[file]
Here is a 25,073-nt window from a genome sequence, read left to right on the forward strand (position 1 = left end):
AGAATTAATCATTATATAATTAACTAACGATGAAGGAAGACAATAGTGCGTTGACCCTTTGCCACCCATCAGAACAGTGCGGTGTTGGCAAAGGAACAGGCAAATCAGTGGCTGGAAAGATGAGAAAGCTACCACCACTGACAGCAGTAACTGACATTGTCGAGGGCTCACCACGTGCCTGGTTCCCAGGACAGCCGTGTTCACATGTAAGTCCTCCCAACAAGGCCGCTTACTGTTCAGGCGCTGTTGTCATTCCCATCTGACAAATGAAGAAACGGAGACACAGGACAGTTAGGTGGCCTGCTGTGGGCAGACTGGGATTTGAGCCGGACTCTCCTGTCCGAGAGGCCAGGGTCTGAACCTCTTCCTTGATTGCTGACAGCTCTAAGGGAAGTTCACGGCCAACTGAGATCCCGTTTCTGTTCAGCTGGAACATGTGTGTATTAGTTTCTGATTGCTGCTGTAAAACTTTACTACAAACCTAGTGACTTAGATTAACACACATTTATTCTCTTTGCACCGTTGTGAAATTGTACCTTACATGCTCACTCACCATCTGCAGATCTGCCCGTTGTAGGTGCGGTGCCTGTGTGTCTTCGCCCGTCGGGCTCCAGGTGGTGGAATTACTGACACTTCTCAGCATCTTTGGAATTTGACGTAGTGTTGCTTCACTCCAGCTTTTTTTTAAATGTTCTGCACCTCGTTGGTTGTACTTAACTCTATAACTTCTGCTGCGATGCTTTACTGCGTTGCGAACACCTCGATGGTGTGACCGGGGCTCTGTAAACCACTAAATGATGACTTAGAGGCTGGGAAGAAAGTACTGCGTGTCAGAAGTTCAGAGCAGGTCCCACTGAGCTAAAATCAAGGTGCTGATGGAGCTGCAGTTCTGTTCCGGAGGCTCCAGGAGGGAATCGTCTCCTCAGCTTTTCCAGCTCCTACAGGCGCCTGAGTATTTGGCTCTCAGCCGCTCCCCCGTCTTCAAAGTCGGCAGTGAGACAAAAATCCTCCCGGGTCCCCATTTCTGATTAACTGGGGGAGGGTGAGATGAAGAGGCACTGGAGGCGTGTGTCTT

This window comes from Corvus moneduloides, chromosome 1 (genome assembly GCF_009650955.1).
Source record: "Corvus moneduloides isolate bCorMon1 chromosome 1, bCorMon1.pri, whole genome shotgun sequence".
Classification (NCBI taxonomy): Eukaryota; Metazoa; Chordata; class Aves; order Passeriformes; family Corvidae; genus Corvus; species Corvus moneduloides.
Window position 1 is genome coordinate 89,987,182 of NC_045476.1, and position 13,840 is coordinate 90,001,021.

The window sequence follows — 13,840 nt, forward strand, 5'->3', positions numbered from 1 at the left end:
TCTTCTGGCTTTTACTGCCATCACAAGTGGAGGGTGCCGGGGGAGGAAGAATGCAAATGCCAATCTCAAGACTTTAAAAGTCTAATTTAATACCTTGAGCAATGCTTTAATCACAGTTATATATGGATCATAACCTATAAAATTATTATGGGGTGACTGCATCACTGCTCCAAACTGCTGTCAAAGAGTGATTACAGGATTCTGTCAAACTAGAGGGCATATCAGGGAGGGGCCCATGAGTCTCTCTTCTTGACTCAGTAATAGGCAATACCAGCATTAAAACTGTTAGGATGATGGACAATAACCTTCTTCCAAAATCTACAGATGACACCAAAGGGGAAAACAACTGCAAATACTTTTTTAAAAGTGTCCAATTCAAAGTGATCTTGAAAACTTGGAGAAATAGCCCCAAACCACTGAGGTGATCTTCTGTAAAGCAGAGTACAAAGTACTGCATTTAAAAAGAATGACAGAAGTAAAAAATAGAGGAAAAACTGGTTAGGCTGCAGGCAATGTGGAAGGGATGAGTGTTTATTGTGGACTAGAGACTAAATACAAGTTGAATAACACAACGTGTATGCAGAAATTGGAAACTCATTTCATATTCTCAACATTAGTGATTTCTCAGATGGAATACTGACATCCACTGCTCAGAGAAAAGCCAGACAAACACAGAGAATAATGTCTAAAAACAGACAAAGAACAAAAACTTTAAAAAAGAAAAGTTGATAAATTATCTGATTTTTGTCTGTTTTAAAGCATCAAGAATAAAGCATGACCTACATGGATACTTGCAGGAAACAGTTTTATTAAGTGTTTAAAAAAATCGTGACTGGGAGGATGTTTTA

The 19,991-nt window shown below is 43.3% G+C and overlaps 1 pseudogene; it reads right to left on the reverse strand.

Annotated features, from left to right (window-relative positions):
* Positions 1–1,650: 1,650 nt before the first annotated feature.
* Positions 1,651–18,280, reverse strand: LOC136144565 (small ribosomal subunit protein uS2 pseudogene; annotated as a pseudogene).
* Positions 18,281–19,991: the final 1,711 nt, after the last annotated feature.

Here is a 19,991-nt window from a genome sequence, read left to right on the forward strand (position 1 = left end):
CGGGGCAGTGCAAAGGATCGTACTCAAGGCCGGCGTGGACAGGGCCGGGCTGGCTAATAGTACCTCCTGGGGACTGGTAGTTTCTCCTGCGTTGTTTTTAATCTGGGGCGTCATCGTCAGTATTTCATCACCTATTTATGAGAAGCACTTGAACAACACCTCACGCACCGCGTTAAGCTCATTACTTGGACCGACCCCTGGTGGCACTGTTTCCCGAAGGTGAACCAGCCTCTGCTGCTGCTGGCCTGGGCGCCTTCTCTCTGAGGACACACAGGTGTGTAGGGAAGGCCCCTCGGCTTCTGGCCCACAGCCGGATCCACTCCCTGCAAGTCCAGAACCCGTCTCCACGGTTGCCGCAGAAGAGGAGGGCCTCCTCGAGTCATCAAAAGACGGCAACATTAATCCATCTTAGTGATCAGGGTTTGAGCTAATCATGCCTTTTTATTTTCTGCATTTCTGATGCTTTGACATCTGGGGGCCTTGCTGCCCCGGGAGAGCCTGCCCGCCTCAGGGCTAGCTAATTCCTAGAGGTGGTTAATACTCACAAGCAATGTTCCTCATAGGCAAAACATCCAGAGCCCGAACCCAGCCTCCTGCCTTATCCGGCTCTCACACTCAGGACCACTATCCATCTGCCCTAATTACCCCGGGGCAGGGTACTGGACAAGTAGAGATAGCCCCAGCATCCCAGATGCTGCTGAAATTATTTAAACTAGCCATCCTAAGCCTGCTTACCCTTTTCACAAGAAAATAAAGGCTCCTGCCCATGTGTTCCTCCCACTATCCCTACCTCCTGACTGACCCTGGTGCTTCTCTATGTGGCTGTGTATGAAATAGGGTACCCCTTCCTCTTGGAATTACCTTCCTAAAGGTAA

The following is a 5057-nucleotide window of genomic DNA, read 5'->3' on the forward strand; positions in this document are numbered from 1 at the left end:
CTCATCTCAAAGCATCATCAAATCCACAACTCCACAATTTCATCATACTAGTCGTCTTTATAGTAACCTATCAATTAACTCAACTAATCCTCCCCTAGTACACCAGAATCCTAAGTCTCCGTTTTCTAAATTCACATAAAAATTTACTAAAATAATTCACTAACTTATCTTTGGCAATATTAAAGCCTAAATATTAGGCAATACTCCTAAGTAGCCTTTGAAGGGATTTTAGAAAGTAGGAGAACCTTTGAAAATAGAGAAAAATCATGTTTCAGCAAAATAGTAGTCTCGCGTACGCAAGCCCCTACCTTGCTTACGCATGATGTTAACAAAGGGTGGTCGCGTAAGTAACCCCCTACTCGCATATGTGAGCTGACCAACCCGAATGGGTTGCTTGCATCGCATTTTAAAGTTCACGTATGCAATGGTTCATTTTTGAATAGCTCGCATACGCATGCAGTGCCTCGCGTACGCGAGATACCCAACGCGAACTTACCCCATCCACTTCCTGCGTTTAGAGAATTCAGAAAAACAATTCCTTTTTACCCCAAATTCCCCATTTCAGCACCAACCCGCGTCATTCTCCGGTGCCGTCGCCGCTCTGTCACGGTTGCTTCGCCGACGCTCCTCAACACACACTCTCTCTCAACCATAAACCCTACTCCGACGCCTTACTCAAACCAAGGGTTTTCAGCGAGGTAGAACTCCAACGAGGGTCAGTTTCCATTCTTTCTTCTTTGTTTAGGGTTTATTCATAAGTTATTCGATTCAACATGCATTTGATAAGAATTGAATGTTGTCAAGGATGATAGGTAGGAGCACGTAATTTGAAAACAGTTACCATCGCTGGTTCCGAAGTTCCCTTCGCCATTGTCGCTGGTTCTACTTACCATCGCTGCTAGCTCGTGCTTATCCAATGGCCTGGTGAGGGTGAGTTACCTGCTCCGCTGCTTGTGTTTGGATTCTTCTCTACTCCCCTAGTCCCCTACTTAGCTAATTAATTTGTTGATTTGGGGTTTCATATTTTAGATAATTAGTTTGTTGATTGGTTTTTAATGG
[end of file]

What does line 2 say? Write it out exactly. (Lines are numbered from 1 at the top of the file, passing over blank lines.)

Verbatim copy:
AGAATTAATCATTATATAATTAACTAACGATGAAGGAAGACAATAGTGCGTTGACCCTTTGCCACCCATCAGAACAGTGCGGTGTTGGCAAAGGAACAGGCAAATCAGTGGCTGGAAAGATGAGAAAGCTACCACCACTGACAGCAGTAACTGACATTGTCGAGGGCTCACCACGTGCCTGGTTCCCAGGACAGCCGTGTTCACATGTAAGTCCTCCCAACAAGGCCGCTTACTGTTCAGGCGCTGTTGTCATTCCCATCTGACAAATGAAGAAACGGAGACACAGGACAGTTAGGTGGCCTGCTGTGGGCAGACTGGGATTTGAGCCGGACTCTCCTGTCCGAGAGGCCAGGGTCTGAACCTCTTCCTTGATTGCTGACAGCTCTAAGGGAAGTTCACGGCCAACTGAGATCCCGTTTCTGTTCAGCTGGAACATGTGTGTATTAGTTTCTGATTGCTGCTGTAAAACTTTACTACAAACCTAGTGACTTAGATTAACACACATTTATTCTCTTTGCACCGTTGTGAAATTGTACCTTACATGCTCACTCACCATCTGCAGATCTGCCCGTTGTAGGTGCGGTGCCTGTGTGTCTTCGCCCGTCGGGCTCCAGGTGGTGGAATTACTGACACTTCTCAGCATCTTTGGAATTTGACGTAGTGTTGCTTCACTCCAGCTTTTTTTTAAATGTTCTGCACCTCGTTGGTTGTACTTAACTCTATAACTTCTGCTGCGATGCTTTACTGCGTTGCGAACACCTCGATGGTGTGACCGGGGCTCTGTAAACCACTAAATGATGACTTAGAGGCTGGGAAGAAAGTACTGCGTGTCAGAAGTTCAGAGCAGGTCCCACTGAGCTAAAATCAAGGTGCTGATGGAGCTGCAGTTCTGTTCCGGAGGCTCCAGGAGGGAATCGTCTCCTCAGCTTTTCCAGCTCCTACAGGCGCCTGAGTATTTGGCTCTCAGCCGCTCCCCCGTCTTCAAAGTCGGCAGTGAGACAAAAATCCTCCCGGGTCCCCATTTCTGATTAACTGGGGGAGGGTGAGATGAAGAGGCACTGGAGGCGTGTGTCTT